Germany Can’t Rule Out Gas Shortage Next Winter, Regulator Says

image is BloomburgMedia_RRPIKRDWRGG001_19-03-2023_11-00-09_638147808000000000.jpg

Vapor rises from a chimney at the Mitte Combined Heat and Power (CHP) natural gas power plant, operated by Vattenfall AB, near the River Spree in Berlin, Germany, on Saturday, Feb. 4, 2023. Traders will be looking to key data on the German economy next week including January’s preliminary inflation data and industrial production figures. Photographer: Jacobia Dahm/Bloomberg

Germany has avoided a gas shortage this winter but “things could be different” next year and there’s no time for complacency, a top energy regulator said. 

“We can’t rule out a gas shortage situation for next winter,” Klaus Mueller, president of the federal network agency BNetzA, told the Rheinische Post.

“The risk factors are that the winter of 2023-24 will be very cold, that households and companies will save too little, that the LNG terminals will not work as planned,” Mueller told the newspaper.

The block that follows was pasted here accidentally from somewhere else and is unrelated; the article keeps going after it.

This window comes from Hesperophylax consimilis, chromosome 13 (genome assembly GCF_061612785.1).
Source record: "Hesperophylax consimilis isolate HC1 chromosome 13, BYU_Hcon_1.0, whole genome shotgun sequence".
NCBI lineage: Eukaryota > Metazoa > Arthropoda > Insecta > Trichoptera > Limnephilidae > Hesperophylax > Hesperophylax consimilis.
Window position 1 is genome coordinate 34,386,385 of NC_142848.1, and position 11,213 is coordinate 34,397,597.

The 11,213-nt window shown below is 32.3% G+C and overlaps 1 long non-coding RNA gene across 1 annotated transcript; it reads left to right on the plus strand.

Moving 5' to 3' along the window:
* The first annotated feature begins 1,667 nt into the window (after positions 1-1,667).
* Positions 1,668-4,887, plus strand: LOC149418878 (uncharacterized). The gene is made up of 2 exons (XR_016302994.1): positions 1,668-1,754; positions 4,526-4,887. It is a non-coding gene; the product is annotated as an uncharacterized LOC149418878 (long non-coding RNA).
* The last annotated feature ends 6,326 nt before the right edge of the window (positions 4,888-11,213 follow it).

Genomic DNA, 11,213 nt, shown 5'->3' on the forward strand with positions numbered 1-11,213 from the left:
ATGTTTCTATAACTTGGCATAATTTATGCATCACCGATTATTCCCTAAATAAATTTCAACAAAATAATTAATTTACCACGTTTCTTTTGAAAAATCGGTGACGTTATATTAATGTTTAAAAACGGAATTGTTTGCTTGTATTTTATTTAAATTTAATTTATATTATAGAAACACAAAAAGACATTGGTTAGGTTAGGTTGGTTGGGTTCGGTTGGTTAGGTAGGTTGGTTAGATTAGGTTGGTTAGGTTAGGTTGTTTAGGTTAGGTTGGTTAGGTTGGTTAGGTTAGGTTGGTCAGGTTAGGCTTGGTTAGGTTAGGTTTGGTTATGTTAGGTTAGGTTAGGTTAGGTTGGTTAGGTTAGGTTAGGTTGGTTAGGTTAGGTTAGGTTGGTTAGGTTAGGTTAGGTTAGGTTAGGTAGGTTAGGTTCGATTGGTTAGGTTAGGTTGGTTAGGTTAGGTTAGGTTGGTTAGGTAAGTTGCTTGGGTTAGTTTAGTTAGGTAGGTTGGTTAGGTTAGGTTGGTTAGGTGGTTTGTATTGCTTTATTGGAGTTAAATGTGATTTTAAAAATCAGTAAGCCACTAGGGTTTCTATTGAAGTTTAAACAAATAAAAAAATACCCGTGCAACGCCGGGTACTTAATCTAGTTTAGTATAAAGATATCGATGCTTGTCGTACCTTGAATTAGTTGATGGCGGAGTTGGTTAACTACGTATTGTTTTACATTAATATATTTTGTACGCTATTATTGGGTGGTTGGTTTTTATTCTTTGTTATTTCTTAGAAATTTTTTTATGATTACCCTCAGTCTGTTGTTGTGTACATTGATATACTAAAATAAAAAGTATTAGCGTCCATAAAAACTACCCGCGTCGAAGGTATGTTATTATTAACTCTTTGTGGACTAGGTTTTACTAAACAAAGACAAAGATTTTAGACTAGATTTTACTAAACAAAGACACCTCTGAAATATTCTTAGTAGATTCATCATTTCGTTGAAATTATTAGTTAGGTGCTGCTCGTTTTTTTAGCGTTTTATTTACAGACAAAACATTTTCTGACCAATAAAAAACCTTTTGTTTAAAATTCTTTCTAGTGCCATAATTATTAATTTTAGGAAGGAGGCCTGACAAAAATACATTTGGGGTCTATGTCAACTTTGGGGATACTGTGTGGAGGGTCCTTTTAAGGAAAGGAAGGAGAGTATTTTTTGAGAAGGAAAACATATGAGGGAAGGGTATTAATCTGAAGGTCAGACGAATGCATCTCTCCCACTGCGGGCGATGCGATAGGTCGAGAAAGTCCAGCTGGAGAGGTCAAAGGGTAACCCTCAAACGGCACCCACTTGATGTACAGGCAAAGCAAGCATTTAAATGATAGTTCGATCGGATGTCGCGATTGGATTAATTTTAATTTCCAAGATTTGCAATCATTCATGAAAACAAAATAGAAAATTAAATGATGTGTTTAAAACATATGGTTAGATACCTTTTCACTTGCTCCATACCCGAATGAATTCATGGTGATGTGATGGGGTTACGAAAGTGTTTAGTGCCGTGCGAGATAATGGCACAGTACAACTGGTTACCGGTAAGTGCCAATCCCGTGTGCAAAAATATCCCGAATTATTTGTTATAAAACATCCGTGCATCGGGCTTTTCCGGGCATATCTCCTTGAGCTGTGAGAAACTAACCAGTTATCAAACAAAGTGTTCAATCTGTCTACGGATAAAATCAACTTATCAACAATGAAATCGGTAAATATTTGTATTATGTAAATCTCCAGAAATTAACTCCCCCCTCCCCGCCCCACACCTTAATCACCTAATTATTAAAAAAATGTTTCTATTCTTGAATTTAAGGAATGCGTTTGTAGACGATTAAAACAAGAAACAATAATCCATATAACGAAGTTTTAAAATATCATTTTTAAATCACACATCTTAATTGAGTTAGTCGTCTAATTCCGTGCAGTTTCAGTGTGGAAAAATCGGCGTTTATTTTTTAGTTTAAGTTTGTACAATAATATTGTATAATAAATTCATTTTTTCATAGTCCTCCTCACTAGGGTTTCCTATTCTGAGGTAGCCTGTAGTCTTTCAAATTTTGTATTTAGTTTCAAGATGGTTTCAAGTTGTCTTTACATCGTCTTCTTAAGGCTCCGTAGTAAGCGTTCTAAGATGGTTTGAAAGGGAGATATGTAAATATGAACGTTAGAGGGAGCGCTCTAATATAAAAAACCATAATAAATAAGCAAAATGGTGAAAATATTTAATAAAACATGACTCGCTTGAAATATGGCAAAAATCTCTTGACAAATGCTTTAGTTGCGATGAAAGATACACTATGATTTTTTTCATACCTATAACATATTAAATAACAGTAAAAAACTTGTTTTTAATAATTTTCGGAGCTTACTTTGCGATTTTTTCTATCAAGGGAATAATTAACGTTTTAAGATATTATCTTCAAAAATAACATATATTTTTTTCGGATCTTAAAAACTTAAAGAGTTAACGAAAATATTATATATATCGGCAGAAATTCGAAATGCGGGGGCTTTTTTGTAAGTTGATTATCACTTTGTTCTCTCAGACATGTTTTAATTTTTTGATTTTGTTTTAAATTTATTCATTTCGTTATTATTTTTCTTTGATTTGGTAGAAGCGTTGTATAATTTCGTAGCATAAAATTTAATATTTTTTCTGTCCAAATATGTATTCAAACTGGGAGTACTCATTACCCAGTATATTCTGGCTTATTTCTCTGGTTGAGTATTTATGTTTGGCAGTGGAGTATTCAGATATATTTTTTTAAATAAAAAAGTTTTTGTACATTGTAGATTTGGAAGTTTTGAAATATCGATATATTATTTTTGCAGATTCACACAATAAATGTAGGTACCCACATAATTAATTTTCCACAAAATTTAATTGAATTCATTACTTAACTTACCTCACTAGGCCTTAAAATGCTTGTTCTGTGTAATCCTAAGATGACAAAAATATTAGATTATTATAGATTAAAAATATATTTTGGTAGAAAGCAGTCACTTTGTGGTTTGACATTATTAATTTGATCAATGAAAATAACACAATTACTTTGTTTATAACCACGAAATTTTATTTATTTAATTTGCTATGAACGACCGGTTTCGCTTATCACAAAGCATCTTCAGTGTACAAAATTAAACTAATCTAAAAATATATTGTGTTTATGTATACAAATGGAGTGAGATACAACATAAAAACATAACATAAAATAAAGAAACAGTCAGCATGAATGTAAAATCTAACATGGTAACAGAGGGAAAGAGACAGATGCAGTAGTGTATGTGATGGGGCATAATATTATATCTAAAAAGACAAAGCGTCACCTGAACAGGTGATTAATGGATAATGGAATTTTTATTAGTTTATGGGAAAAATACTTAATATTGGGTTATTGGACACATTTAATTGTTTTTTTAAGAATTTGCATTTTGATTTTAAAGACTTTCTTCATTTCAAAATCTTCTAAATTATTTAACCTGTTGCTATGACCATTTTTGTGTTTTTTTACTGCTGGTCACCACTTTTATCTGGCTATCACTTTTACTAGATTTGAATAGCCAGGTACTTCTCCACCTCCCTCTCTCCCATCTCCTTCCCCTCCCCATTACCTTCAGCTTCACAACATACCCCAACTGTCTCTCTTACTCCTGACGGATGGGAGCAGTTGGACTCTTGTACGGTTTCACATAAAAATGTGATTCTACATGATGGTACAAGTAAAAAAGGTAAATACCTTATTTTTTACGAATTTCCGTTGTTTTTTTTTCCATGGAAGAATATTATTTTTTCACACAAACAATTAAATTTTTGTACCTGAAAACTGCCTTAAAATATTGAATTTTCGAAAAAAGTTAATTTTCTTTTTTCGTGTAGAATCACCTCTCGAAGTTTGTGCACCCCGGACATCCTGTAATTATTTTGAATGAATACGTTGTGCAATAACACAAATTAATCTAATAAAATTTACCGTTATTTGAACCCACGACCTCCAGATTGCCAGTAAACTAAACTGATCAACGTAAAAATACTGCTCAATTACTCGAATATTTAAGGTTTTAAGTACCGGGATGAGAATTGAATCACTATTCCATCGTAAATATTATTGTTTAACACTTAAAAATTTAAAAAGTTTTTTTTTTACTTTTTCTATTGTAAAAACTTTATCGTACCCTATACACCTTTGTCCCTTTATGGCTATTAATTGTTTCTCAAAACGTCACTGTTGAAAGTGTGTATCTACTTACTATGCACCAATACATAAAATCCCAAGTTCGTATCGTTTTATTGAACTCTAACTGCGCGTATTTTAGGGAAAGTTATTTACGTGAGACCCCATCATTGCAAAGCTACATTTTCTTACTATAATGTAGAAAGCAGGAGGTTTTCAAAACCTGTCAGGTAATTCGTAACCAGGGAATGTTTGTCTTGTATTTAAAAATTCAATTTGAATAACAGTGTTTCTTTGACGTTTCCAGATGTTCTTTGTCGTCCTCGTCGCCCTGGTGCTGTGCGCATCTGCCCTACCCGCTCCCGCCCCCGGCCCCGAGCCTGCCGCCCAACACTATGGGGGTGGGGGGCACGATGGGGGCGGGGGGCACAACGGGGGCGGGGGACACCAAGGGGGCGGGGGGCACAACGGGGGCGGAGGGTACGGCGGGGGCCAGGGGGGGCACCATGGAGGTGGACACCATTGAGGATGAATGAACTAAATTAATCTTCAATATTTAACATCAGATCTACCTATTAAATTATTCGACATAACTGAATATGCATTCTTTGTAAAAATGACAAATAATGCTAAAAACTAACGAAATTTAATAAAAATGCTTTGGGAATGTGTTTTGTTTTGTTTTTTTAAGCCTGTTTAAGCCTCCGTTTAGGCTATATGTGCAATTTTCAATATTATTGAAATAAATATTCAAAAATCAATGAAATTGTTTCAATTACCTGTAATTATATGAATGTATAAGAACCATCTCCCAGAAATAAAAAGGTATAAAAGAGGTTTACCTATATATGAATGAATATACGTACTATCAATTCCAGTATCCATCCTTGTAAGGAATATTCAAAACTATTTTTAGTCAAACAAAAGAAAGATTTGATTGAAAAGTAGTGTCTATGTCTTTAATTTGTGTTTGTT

Mueller urged Germans to continue saving gas to help fill up storage facilities over the summer, and said he’d be “happy” if Germany still had well over 50% in storage by May 1, compared with about 64% now.  

Above-normal temperatures are forecast for northwestern Europe next week as the heating season draws to a close. That will ease pressure on storage sites, which typically switch to net injections in early April. Europe’s benchmark front-month gas contract settled 3.4% lower on Friday, slumping 19% for the week. 

More stories like this are available on

©2023 Bloomberg L.P.

By Rainer Buergin


Subscribe to our newsletter and get the best of Energy Connects directly to your inbox each week.

By subscribing, you agree to the processing of your personal data by dmg events as described in the Privacy Policy.

Back To Top